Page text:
Alex G performs on the second of two sold out nights at Ottobar in Baltimore on Oct. 29, 2021. (Photo by Casey Vock)
Do-it-yourself artists obviously have resources at their disposal that simply weren’t there for musicians of the past. But that doesn’t necessarily put success any closer within reach, nor does it grant an artist any listeners.
The fact that Alex Giannascoli recorded his first album as a senior at Haverford High School, even in today’s day and age, is an impressive achievement, and by attracting his initial fan base in organic fashion, he set the course for what would be a remarkable rise to prominence over the course of a decade while staying true to his lo-fi sound and his hands-on approach to creating unreserved songs.
Recently selling out two back-to-back shows at Ottobar in Baltimore as his musical vehicle known as Alex G, previously known as (Sandy) Alex G, showed his momentum hasn’t been slowed by the pandemic.
Like many artists, he’d released new work in the fall of 2019 leading up to the nationwide shutdown of live venues the following spring. But Giannascoli’s most recent offering, Houses of Sugar, was grown from the same seeds as his earlier recordings and, like most, was critically acclaimed — an album that has helped Alex G to more than 1.1 million current monthly listeners, and one that shows how much ground he likes to cover in a given recording.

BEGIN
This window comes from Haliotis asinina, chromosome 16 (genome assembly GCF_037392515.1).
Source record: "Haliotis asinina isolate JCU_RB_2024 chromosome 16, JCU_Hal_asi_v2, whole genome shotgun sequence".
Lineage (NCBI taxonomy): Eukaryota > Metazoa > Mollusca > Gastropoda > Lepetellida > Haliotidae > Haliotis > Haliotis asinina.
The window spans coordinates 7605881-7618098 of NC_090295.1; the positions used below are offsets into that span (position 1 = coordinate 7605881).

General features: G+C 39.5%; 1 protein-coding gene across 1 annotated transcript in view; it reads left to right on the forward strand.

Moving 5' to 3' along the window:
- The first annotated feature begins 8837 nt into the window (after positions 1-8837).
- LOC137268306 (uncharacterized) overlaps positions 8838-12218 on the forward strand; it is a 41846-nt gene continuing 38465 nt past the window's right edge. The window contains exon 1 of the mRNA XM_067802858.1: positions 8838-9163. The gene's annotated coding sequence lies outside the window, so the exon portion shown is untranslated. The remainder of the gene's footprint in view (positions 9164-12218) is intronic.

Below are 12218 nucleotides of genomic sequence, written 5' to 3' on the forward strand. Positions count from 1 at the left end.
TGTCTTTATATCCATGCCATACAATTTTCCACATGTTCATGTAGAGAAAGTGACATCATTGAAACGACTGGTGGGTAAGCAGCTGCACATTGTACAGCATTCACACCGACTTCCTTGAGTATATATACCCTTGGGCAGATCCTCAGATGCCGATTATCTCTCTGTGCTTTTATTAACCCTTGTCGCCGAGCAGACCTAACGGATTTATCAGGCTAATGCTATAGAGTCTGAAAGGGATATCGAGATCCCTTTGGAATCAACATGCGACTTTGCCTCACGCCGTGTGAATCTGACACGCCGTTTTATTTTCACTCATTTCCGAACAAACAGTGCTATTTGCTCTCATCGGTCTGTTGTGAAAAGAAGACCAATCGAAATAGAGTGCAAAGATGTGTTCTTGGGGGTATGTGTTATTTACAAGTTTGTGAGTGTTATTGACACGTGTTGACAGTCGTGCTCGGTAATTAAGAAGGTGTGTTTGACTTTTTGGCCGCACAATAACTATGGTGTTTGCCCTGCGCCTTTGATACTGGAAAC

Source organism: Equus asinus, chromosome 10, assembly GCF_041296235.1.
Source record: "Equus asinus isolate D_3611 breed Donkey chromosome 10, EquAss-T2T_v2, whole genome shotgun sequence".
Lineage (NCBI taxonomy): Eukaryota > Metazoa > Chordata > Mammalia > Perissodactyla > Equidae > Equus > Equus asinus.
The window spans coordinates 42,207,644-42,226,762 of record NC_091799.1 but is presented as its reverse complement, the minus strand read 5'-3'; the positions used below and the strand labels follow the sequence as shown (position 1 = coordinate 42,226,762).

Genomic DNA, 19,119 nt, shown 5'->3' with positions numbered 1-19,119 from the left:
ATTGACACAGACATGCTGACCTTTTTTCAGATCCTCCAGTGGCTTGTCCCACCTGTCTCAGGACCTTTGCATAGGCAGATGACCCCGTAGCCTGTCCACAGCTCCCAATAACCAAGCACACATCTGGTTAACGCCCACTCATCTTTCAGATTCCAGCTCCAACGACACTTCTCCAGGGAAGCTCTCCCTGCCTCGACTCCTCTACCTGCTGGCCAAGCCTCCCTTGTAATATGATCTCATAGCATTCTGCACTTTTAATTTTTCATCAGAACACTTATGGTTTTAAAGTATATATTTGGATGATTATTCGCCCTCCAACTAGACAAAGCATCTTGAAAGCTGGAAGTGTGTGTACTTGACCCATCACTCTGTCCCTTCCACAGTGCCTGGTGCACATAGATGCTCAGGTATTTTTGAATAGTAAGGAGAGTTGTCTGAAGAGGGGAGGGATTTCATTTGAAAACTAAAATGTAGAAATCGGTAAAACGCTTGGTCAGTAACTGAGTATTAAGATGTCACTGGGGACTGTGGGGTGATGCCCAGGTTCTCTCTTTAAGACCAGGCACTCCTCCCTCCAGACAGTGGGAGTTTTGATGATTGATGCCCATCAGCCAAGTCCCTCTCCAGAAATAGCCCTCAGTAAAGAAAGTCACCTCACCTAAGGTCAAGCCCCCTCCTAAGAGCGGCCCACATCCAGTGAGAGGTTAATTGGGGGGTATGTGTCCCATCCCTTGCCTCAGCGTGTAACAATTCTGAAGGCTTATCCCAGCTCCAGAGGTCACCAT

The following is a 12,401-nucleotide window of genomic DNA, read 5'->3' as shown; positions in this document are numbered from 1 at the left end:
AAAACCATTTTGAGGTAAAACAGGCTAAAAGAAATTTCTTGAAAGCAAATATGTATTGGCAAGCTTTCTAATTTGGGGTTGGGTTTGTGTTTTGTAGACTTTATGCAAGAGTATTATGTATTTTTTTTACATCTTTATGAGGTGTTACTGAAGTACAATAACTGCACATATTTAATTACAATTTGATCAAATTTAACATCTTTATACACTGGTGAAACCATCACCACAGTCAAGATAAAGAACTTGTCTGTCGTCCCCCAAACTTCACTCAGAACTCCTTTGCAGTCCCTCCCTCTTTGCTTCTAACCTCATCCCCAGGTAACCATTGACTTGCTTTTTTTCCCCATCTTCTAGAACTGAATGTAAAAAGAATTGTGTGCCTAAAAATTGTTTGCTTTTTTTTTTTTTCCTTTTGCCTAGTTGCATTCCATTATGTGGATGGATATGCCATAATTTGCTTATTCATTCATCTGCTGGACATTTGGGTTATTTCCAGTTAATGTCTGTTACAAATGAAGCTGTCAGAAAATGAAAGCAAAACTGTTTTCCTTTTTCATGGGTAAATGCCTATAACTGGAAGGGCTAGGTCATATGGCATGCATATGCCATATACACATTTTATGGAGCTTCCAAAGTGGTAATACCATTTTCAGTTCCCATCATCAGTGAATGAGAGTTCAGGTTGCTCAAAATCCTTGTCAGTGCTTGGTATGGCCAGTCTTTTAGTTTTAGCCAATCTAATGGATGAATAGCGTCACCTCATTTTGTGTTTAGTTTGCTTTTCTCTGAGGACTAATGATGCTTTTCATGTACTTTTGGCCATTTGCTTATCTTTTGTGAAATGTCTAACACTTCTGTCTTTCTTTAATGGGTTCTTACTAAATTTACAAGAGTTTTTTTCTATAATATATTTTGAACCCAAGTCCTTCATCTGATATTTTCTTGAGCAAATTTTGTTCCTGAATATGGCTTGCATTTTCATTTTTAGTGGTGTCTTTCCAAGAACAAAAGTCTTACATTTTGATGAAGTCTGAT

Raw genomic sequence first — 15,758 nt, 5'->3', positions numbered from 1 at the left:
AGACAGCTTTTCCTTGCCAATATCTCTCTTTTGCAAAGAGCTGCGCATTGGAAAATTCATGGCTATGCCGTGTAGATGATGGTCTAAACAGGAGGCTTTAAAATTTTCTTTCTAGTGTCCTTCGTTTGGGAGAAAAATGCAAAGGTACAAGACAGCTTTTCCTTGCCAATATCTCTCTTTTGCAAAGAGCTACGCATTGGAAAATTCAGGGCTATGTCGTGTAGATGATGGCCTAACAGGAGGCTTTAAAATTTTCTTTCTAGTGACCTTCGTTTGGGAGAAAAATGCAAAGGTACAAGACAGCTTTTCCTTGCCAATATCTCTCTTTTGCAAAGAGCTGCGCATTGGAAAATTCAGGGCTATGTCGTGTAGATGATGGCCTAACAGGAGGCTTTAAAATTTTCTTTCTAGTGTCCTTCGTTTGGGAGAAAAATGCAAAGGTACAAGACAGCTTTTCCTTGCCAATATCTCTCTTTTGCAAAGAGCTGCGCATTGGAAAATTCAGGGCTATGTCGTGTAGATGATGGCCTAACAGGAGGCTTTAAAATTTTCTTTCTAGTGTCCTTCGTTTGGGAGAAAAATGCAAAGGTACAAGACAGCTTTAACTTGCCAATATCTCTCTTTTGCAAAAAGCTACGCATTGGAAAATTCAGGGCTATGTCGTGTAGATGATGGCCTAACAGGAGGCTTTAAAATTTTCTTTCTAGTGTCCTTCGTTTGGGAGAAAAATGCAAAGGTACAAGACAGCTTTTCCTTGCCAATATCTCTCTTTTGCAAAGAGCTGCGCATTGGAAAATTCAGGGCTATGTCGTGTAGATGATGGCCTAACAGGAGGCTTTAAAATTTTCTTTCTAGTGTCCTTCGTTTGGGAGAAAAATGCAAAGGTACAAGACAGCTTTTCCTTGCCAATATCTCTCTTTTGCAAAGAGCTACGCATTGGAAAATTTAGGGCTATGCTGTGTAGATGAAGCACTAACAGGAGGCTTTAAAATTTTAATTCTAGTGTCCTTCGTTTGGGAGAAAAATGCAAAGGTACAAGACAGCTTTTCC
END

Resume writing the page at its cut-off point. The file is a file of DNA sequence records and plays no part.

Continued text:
A title playing off the name of a Philadelphia casino and the Brothers Grimm story Hansel and Gretel, House of Sugar is said to address our self-centered society and its encouragement of the excesses. On a rainy evening on Oct. 29 in Baltimore, the album’s cover artwork—an alluring female skater on purplish-blue ice, a scene from some cosmic fable — backdropped the Ottobar stage.
And given that the band is still essentially promoting that release — called out by Pitchfork as one of the best rock albums of 2019 — it would be leveraged to fuel an incredible set of music, delivered to an enthusiastic audience packed in tight, many there for a second consecutive night of music.
“Alex is the reason I play guitar,” asserted one fan in the front row, discussing tabs he’d made of the band’s songs as everyone mingled and waited for Alex and crew to take the stage — it was a statement that spoke to the impact Giannascoli has made and continues to make on those who see him as an indie scene pioneer.
Watch the official video for Alex G’s 2019 single “Gretel” from House of Sugar via the band’s YouTube channel:
The track “Gretel — the second single from House of Sugar — showed out of the gate how much rougher around the edges Alex’s songs can materialize when performed live, this one in particular almost taking you off guard with force. It built off of a distorted audio track before bursting into an illusory, promising cadence while its words were charged with repudiation:
“I don’t wanna go back
Nobody’s gonna push me off track,
I see what they do
Good people got something to lose,
I don’t wanna go back
Nobody’s gonna push me off track,
I don’t wanna be this
Good people gotta fight to exist.”